Facebook and Oculus

It’s been the talk of the town for the past week. Facebook, the company everyone loves to hate at the moment, purchased the VR technology Oculus Rift, the indie darling of the video game industry. They purchased Oculus or $2 billion. $400,000 in hard money, and the rest in stock options. Facebook is serious about this and it’s driving everyone up the wall.

For some reason, people believe they own a piece of Oculus. The company was founded on Kickstarter money though. This makes everyone’s logic flawed. Yes, they gave money to Oculus, but the only thing they are guaranteed in the return is their backer reward. When a product or idea is funded through Kickstarter, you – the backer – own nothing of the product or its parent company. You are simply giving money to see a dream come true and get a product out of it.

Despite this, everyone is flipping out that Oculus supposedly “sold out”. People are railing against Oculus for essentially doing what it promised: delivering a virtual reality device. In order to complete that device in a form that could be sold to the public, they’ll need money. The Kickstarter money could only get them so far.

One can certainly understand the appeal of an independent company breaking out into the market. Especially in this day and age, people are hesitant to trust “big companies”. That’s understandable, but no one through this fit when Veronica Mars, the movie funded by Kickstarter, was picked up by Warner Bros. for distribution. In fact there was quite the opposite reaction. Everyone was thrilled that the thing they loved would be available for more people to see.

When it comes down to it, Oculus, and the people want to see Oculus succeed, need Facebook. While people believe that Facebook will only mess things up for them, there would be no chance of success without them. It’s better to at least have a chance, no? Everything Facebook has said has only been good news. They’re willing to wait and let Oculus develop. They have no plans of sticking a Facebook client in it and rushing it to market. Now whether or not this will stay true, we’ll see. But if John Carmack, the man who left id Software because what he was doing was no longer fulfilling, plans to stick around there is hope to be had. Oculus is already putting this money to good use, pulling Valve’s top VR man, Michael Abrash, over to their side. They clearly don’t plan on squandering their newfound investments.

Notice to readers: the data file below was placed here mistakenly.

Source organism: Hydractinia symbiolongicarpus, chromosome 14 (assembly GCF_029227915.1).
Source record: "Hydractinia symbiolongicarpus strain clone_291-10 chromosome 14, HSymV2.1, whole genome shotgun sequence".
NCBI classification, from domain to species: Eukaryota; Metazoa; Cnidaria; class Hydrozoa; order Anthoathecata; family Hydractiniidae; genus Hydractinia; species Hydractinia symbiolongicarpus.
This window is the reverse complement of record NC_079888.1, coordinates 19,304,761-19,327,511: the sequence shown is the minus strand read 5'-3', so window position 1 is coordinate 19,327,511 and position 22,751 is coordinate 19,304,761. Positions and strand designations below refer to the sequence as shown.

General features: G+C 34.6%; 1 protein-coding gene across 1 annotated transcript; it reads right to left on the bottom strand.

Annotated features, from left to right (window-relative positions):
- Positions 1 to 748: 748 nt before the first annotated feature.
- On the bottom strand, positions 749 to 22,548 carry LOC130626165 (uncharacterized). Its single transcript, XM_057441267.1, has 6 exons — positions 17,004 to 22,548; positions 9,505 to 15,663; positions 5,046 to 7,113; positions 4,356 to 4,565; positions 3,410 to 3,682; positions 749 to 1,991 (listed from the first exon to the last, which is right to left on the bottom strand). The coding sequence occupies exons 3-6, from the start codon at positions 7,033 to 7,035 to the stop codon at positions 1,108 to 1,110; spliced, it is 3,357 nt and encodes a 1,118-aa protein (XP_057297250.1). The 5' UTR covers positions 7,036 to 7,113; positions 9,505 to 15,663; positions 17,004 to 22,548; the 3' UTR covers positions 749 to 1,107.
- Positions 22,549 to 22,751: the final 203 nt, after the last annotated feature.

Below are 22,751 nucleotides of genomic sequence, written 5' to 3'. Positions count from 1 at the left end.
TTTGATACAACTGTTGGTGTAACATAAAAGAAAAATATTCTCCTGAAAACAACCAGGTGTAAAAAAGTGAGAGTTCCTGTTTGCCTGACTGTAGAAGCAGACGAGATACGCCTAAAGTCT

Yes, it may take some time until we see all the good that will come from this. But overreacting to the potential this deal has will not do anyone any favors. It’s better to be patient and wait and see. At least then if things go south everyone will have the evidence to back up their claims.


One thought on “Facebook and Oculus

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  1. You’re spot on with the article…I don’t believe Kickstarter funds were enough to allow them to really break into the marketplace & from a business perspective, it was smart to do business with Facebook.

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